Now consider the forces on the man:
1. Since the man and the scale r in contact, the man experiences a normal contact force or reaction force from the scale. i.e., the push of the scale on the man and this acts upwards on the man. Call that force R.

2. Since the man has mass in a gravitational field, he experiences a pull of gravity and this acts downwards on the man.Call that force W.

Now when the lift is accelerating upwards, it means the man is also experiencing the same acceleration upwards since he is a part of that system. And since the acceleration is upwards it means the man experiences a net force in the upward direction which gives rise to the acceleration.

Now from the forces acting on the man the upward force is R and this must be greater than the W since the man is havin a net upward acceleration. If 'a' is the acceleration and 'm' is the mass of the man then from Newton's second law,

Net force=mass x acceleration
Therefore, R - W = ma

And by putting the values of 'W' and 'ma', R can be found which would be the reading of the scale.

Conversely for a lift accelerating downwards, W must be greater than R so there is a net force downwards and hence
W - R = ma.
***B***

9. May 9, 2006

### sdapin

thx for all answer to my QN. really help a lot!
ok now regarding third law, i saw a situation in my reference material
lets say there is 2 ball., one is stationary, one is moving the stationary, after they collide, the moving one wil stop and the stationary one wil move wif the same velocity of the moving one jus now
my qn is, y the moving one before collision wil stop after collision?since when it collide wif the stationary one, an equal force is produce in opposite direction, then the force wil not push the ball backward?
it is a closed system btw, no external force, and 2 balls having the same mass

Last edited: May 9, 2006
10. May 9, 2006

### Staff: Mentor

The force of the second ball does push the first ball back! So much so, that the first ball stops moving.

This phenomenon, that one ball stops moving and the other ball starts moving, is a consequence of conservation of momentum and energy. And it can be understood using Newton's 3rd and 2nd laws.

When the balls collide they exert equal and opposite forces on each other. (Newton's 3rd law.) The first ball, already moving, is slowed down by the force from the second ball; the second ball is sped up by the force from the first ball. Since they have the same mass and the same force, the balls experience the same acceleration (but in opposite directions)--Newton's 2nd law.

11. May 10, 2006

### sdapin

if a smaller mass ball collide wif a bigger mass ball or vice versa, wat wil happen and y?'
sry so many question, but i need to totally understand the whole topic, else i will stuck there...thanks

12. May 10, 2006

### sdapin

the force exerted back is always enuf to stop the 1st ball immediately no matter how fas it move toward the stationery one?can u somehow give some example of calculation in oder to make me more understand?what i wonder is, y the 1st ball wont bounce back like what we seen in real world, if throw a ball to a wall, the ball will bounce back?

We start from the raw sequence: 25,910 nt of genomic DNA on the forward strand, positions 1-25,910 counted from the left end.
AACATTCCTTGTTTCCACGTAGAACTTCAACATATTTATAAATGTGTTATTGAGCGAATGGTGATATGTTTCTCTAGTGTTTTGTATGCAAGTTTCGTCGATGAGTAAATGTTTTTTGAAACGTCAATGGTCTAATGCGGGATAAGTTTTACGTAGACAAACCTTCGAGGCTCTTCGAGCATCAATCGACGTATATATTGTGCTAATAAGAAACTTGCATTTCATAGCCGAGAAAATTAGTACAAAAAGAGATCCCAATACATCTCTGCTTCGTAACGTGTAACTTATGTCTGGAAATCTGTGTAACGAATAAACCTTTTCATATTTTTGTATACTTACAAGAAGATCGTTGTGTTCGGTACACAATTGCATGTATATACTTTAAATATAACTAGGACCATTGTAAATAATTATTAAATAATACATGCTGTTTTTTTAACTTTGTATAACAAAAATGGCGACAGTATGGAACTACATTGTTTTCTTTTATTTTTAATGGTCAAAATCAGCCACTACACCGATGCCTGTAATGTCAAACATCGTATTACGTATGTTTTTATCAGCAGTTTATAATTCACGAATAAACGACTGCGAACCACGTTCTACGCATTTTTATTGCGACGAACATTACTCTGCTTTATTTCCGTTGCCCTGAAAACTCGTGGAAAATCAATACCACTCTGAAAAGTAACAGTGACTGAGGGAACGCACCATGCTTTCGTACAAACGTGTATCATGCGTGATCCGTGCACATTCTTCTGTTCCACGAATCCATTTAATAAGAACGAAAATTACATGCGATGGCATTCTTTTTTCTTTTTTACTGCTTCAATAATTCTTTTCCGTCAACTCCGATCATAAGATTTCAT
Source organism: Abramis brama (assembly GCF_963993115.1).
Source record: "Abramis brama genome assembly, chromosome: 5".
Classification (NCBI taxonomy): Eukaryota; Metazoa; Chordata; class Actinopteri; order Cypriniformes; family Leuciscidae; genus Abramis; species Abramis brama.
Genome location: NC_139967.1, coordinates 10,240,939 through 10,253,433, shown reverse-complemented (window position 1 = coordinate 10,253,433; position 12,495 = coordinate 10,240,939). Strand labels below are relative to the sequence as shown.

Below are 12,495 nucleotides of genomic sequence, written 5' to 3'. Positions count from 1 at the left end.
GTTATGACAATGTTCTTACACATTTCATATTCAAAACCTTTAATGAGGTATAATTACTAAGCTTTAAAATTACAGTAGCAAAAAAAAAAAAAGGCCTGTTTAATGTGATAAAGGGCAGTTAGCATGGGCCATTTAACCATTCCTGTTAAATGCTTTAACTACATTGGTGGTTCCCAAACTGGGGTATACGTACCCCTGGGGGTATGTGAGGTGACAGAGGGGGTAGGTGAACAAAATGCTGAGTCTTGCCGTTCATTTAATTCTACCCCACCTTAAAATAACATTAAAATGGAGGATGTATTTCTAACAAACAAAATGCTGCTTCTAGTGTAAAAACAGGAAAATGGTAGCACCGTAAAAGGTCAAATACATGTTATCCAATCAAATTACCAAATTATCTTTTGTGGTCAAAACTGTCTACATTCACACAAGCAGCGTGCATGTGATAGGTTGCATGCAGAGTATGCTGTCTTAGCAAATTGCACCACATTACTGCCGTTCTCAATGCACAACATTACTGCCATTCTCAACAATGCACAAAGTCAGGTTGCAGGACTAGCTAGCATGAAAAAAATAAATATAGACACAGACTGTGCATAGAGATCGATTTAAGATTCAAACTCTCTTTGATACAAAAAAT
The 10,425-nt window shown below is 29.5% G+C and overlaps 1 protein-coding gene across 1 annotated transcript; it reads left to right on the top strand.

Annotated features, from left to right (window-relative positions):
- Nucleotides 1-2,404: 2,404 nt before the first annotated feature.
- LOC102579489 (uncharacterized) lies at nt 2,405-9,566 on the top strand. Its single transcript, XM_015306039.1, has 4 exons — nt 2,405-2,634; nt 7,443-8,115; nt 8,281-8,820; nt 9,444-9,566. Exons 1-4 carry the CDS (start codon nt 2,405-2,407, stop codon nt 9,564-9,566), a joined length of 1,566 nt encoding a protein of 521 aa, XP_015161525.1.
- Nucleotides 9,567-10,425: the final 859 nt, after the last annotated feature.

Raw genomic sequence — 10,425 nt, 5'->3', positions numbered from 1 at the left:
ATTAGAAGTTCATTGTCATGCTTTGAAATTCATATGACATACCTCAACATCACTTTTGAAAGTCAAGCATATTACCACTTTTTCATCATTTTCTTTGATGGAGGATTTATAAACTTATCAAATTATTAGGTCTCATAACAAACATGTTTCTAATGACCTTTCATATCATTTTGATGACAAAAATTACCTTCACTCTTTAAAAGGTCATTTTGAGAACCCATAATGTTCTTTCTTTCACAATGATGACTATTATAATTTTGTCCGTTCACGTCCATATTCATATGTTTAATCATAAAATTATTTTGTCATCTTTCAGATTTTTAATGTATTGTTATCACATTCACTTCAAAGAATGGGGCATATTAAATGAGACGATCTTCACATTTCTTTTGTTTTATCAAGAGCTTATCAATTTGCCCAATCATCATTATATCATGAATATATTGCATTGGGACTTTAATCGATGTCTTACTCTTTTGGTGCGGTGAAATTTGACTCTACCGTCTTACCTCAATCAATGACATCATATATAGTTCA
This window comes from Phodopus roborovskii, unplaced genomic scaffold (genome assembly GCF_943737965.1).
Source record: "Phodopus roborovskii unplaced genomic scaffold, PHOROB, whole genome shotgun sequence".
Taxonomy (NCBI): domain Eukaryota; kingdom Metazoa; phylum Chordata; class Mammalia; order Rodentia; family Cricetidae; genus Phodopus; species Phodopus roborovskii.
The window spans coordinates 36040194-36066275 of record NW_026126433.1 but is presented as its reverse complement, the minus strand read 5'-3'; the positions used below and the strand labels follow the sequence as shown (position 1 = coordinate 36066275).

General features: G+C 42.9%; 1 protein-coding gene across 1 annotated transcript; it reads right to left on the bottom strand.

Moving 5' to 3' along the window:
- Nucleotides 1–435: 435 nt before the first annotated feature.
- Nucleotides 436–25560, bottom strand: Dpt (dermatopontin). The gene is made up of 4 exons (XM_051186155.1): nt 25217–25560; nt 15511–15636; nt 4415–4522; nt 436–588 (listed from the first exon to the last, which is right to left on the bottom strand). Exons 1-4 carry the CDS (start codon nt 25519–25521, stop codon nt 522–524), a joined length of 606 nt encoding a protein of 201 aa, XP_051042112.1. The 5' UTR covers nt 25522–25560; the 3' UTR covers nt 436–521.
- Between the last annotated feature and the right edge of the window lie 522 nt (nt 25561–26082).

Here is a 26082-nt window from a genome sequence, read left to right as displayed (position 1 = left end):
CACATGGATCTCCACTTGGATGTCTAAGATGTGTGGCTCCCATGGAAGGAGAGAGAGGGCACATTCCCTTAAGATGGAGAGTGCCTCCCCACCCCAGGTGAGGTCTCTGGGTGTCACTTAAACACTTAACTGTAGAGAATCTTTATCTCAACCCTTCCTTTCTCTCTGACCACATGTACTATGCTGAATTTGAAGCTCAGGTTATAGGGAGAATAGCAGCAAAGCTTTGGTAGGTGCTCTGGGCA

Last edited: May 10, 2006
13. May 10, 2006

### Staff: Mentor

In this special case: A moving ball made a direct collision into an identical stationary ball, conserving mechanical energy.
It's a combination of conservation of momentum:
$$mv = mv_1 + mv_2$$
And conservation of energy:
$$1/2 m v^2 = 1/2mv_1^2 + 1/2mv_2^2$$

If you solve these, you'll find that v_1 = 0 & v_2 = v is the only physically possible solution.
The two balls colliding and exchanging momenta is commonly seen in the real world! You need to spend more time hanging out around pool tables.

As far as bouncing a ball off a wall... that's quite different. The wall doesn't move!

Go back to the example of one ball hitting the other. If you make the second ball heavier and heavier, the collision will begin to look more and more like the collision of a ball with a wall. The incoming ball will bounce back from the much heavier target ball.

14. May 21, 2006

### sdapin

well thx for info
i hav another QN, for the lift, y we cant add the net force into the weight?since add up it oso produce a same net force issit?they r acting on same object oso, net force downward and it reaction force on the man, weight downward and it reaction on the man too?am i get somthing wrong?

the ball qn, y the 1st ball will bounce back if collide wif bigger obj?

really really sry for so many question , i jus cant get it...

15. May 21, 2006

### Hootenanny

Staff Emeritus
RE: The lift

You can consider the net force on the man, that is what reincarnated_soul was doing; There are only two forces acting on the man, weight and the normal reaction force. Do you agree? Using Newton's second law;

$$\sum \vec{F} = m\vec{a}$$

Weight(mg) is acting down and the normal reaction force is acting upwards, therefore, $\sum \vec{F} = R - mg$ and thus;

$$R - mg = m\vec{a}$$

This can also be written as;

$$R = m\vec{a} + mg$$

Using this equation it is easy to see how the reaction force (the reading on the scale) with vary with acceleration.